"Rebuilding the Lives of the Wrongfully Convicted"

Technical Assistance

Spending years locked behind bars for a crime you did not commit is a devastating experience that creates a unique set of challenges to readjusting to life outside of prison. Most agencies are not prepared to assist exonerees with the challenges they face. The Life After Exoneration Program provides guidance to individuals and agencies working with the exonerated. This support has been used by family members, lawyers, psychologists, innocence projects, and state agencies that have limited experience with the traumatic effects of wrongful conviction and exoneration.

Like war veterans and torture survivors, the wrongfully convicted have suffered a life-changing event that few others can meaningfully imagine. Depression, alienation, and post-traumatic stress syndrome are common for many who have lived through such experiences.

Although there are similarities, appreciating major differences between the exonerated and other survivors is crucial to developing acomprehensive understanding of the challenges the face. Unlike war veterans or torture victims, the wrongfully convicted cannot leave the perpetrator of the injustice they suffered behind because it is a part of the fabric of the society in which they live. And, unlike war, there is often nothing to come back to once the trauma ends. A wrongful conviction can destroy everything of value in a person’s life –assets, reputation, career, family, friends, and even, in many cases, one’s sense of self.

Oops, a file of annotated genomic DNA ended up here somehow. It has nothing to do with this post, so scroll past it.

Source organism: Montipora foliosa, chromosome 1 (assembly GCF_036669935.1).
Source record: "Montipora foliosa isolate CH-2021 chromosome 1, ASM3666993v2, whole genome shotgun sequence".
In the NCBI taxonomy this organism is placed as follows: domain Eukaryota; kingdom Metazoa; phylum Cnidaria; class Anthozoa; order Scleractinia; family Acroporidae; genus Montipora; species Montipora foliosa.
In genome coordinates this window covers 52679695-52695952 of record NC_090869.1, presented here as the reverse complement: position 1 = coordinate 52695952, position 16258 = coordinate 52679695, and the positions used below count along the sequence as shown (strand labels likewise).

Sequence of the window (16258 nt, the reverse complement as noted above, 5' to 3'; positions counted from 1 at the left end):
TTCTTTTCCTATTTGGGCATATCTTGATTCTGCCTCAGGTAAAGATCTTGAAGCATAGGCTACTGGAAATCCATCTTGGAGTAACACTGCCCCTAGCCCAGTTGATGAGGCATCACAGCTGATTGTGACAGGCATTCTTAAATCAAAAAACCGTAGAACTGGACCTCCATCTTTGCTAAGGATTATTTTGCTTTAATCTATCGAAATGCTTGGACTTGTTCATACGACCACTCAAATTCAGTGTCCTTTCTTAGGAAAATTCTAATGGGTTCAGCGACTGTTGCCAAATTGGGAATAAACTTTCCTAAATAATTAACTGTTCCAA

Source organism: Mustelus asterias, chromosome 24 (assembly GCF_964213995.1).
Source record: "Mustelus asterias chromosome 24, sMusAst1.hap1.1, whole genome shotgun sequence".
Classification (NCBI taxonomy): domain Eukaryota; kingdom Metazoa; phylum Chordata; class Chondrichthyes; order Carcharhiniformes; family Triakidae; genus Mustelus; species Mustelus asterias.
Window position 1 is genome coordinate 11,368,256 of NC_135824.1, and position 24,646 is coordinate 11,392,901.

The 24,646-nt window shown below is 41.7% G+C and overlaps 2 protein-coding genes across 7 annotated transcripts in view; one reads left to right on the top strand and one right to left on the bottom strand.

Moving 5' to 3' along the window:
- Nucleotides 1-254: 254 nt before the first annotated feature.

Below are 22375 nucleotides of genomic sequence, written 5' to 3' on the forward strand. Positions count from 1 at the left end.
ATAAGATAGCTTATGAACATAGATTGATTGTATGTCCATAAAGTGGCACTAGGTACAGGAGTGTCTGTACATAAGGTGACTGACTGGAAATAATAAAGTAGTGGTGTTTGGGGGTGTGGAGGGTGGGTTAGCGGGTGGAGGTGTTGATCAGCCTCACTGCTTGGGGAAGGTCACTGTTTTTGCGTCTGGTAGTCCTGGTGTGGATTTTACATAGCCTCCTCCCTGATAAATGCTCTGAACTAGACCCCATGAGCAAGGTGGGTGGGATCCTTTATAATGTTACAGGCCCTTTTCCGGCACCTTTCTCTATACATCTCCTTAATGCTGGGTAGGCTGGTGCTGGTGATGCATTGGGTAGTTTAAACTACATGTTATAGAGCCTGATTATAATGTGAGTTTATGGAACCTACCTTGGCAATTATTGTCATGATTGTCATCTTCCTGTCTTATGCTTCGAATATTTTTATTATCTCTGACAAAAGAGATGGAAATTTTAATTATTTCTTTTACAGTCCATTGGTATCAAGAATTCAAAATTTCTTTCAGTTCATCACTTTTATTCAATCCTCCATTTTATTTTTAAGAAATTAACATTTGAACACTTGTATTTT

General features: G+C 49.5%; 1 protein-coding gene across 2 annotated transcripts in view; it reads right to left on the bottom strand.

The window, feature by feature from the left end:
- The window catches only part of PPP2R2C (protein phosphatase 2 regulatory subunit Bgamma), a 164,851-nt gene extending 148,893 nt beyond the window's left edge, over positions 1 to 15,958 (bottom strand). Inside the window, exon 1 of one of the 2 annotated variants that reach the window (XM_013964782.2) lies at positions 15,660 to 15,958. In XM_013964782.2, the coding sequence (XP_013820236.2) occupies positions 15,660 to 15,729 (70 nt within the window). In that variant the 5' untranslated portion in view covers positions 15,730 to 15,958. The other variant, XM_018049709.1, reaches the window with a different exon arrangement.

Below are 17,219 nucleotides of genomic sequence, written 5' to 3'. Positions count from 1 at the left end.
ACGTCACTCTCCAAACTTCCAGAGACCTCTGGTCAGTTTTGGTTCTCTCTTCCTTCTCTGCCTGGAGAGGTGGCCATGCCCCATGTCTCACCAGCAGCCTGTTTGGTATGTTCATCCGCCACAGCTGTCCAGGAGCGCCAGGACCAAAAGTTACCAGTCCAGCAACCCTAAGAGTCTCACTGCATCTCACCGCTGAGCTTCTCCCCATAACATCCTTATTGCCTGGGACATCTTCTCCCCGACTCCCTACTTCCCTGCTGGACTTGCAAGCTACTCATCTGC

Dr. Lola Vollen, a physician specializing in the aftermath of human rights abuses and founder of the Life After Exoneration Program, saw the similarities between torture survivors and exonerees but was stunned to learn that, unlike torture survivors, the exonerated were not provided the help they needed once they were released. Bringing to bear many of the principles underlying care for survivors of torture, Dr. Vollen started the Life After Exoneration Program in 2003. Now, after working with over one hundred exonerees, the Life After Exoneration Program is helping to illuminate and address the distinctive issues and challenges facing the exonerated today by providing guidance and support to the individuals and agencies who work to better the lives of the wrongfully convicted and exonerated.